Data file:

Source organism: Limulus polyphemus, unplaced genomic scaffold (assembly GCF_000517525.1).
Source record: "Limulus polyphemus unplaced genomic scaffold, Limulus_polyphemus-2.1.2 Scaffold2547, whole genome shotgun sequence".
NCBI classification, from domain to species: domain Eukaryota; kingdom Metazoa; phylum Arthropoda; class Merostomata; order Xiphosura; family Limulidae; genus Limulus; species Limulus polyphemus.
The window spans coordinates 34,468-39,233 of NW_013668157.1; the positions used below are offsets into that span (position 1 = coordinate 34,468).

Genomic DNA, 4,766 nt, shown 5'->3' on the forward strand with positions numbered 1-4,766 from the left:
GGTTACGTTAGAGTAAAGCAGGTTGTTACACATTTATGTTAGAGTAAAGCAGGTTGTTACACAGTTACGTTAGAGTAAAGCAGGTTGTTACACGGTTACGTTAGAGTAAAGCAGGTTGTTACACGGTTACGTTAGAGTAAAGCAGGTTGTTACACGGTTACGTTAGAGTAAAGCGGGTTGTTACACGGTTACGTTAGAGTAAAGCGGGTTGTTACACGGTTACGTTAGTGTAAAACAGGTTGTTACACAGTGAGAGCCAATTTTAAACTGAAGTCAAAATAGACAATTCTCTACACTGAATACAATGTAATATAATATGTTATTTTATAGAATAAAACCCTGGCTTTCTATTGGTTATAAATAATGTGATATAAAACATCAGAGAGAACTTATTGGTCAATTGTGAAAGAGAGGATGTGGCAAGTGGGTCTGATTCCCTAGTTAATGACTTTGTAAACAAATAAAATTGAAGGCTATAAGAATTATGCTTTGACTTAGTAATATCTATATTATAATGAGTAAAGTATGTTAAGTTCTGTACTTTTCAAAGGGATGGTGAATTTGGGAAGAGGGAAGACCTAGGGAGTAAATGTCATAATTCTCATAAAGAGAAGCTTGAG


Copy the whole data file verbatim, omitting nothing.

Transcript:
Source organism: Limulus polyphemus, unplaced genomic scaffold (assembly GCF_000517525.1).
Source record: "Limulus polyphemus unplaced genomic scaffold, Limulus_polyphemus-2.1.2 Scaffold2547, whole genome shotgun sequence".
NCBI classification, from domain to species: domain Eukaryota; kingdom Metazoa; phylum Arthropoda; class Merostomata; order Xiphosura; family Limulidae; genus Limulus; species Limulus polyphemus.
The window spans coordinates 34,468-39,233 of NW_013668157.1; the positions used below are offsets into that span (position 1 = coordinate 34,468).

Genomic DNA, 4,766 nt, shown 5'->3' on the forward strand with positions numbered 1-4,766 from the left:
GGTTACGTTAGAGTAAAGCAGGTTGTTACACATTTATGTTAGAGTAAAGCAGGTTGTTACACAGTTACGTTAGAGTAAAGCAGGTTGTTACACGGTTACGTTAGAGTAAAGCAGGTTGTTACACGGTTACGTTAGAGTAAAGCAGGTTGTTACACGGTTACGTTAGAGTAAAGCGGGTTGTTACACGGTTACGTTAGAGTAAAGCGGGTTGTTACACGGTTACGTTAGTGTAAAACAGGTTGTTACACAGTGAGAGCCAATTTTAAACTGAAGTCAAAATAGACAATTCTCTACACTGAATACAATGTAATATAATATGTTATTTTATAGAATAAAACCCTGGCTTTCTATTGGTTATAAATAATGTGATATAAAACATCAGAGAGAACTTATTGGTCAATTGTGAAAGAGAGGATGTGGCAAGTGGGTCTGATTCCCTAGTTAATGACTTTGTAAACAAATAAAATTGAAGGCTATAAGAATTATGCTTTGACTTAGTAATATCTATATTATAATGAGTAAAGTATGTTAAGTTCTGTACTTTTCAAAGGGATGGTGAATTTGGGAAGAGGGAAGACCTAGGGAGTAAATGTCATAATTCTCATAAAGAGAAGCTTGAG